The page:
A few months ago, Sreenivasulu.M.R, a software professional in Bangalore, India, emailed me out of the blue to let me know about his project building intricate miniatures of world-renowned architecture out of used plastic pen refills. These days, a lot of my emails go unanswered and even unread because my time is consumed with caring for my dad. But for some reason, this one intrigued me enough to click the links in it. And wow, was I glad I did! Sreenivasulu’s pieces are amazing. And he’s using them to educate students about plastic reduction and recycling.… Read the rest
Three years ago, artist Dara Herman Zierlein emailed me out of the blue:
Dear My Plastic Free life, Thank you for all that you do and the amazing resources! Below is a link to my watercolor paintings dealing with multiple themes around pollution and the consequences of using disposable one time use plastic items, like water bottles etc… I am an art activist, My name is Dara. I’m excited to share them with you. Its a very hard to fight this battle alone and I spread the word through my art as I practice eliminating plastic use in my daily life.
The first two images were poignant and beautiful, but it was the third that stabbed my heart and took my breath away.
And then, sadly, the email got buried under a bazillion others.
Last night, finally getting my insane email inbox under control, I stumbled across Dara’s images again and had the same powerful reaction. So I have to share them here today. I asked Dara to send me her thoughts and … Read the rest
Artist Tess Felix creates amazing portraits out of plastic trash she collects near her home in Stinson Beach, CA. She reached out to me in early 2012 when I was finishing up the manuscript of my book to see if she could do my portrait for the book’s jacket. Sadly, it was too late for that. But this summer, she did a series of portraits of ocean advocates–including me–and displayed them this weekend at the Bioneers Conference in Marin County, CA. I think we all look amazing in plastic, if a bit trashy.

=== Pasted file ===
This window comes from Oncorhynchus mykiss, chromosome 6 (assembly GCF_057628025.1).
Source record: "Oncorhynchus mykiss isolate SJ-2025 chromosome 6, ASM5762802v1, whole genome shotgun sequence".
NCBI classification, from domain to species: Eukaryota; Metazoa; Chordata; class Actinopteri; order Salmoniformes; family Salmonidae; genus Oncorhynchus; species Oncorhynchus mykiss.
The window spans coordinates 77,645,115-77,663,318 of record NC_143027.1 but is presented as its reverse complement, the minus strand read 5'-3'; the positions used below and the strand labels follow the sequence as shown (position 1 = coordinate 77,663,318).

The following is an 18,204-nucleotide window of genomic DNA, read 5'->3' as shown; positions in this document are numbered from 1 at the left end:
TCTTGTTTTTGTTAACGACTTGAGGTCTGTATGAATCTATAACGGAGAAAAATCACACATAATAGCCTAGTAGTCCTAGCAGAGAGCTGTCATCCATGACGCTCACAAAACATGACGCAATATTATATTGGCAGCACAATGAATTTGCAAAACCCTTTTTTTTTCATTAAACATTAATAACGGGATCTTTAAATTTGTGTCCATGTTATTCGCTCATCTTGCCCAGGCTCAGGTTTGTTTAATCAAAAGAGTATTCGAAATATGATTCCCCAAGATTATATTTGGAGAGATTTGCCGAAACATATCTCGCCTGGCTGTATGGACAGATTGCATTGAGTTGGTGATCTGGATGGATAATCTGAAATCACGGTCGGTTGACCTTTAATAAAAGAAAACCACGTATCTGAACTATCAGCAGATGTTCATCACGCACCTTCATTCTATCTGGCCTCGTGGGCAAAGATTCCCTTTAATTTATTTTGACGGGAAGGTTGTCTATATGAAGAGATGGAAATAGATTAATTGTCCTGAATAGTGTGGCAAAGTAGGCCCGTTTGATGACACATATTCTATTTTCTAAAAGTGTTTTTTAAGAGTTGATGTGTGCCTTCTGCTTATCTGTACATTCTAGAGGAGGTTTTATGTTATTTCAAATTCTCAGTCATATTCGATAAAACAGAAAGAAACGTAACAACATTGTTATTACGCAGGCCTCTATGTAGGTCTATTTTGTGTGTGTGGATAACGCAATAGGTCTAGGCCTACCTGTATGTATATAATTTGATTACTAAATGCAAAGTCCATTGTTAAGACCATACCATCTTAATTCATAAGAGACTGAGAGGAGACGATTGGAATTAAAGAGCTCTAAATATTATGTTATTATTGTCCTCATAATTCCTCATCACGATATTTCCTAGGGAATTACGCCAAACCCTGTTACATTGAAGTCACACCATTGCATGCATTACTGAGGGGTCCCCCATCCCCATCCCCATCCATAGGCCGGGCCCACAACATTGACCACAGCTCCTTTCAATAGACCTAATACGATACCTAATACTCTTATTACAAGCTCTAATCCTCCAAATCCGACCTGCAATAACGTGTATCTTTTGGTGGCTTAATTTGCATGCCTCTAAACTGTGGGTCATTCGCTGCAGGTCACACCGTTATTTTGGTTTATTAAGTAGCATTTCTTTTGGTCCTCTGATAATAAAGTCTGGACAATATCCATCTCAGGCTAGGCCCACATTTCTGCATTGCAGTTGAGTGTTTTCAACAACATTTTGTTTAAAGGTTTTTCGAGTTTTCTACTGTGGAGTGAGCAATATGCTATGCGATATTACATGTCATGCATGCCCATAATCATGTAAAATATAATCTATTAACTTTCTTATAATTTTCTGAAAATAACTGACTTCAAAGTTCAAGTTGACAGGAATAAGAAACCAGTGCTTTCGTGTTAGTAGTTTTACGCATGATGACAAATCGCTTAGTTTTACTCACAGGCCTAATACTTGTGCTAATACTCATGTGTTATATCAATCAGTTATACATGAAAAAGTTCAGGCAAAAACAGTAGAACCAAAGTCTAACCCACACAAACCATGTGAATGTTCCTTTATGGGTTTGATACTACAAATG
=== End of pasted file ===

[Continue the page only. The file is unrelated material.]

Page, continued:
But before I show you our portraits, I have to show you what drew me to Tess’s work in the first place. It’s edgy and bold and makes a statement. A plastic mermaid, for example, with a toy gun. Maybe she’s pissed off at what we are doing to our oceans.… Read the rest
Last year was my first trip to Black Rock City and the annual Burning Man festival of art, fire, and radical creativity, as well as dust storms, cracked feet, and dry, bloody boogers. I can’t wait to go back. This year, I’ll be part of the Earth Guardians’ Plastic Footprint project — combining art and education about plastic-free living. Today, I’ll tell you about the art and associated workshops we have planned. Tomorrow, I’ll share all the new plastic-free solutions I’ve discovered for Burning Man this year. I’ve been researching my head off. Really, my brain hurts right now.
Plastic Footprint Project — At Burning Man and Incline Village
SCROLL DOWN the page for the list of our Plastic-Free Workshops and events next week. But first, the art…
Pam Longobardi calls her art “Interventions.” She spends many hours gathering up plastic trash from the world’s beaches and bringing it into galleries where it can be positioned, examined, seen. Her current expedition, Drifters Project Kefalonia: The Giant Sea Cave Excavation, was inspired by a heartbreakingly poignant discovery she made last summer in Kefalonia, Greece. The story and photos made me cry today, so I wanted to share them with you. Here it is, in Pam’s own words.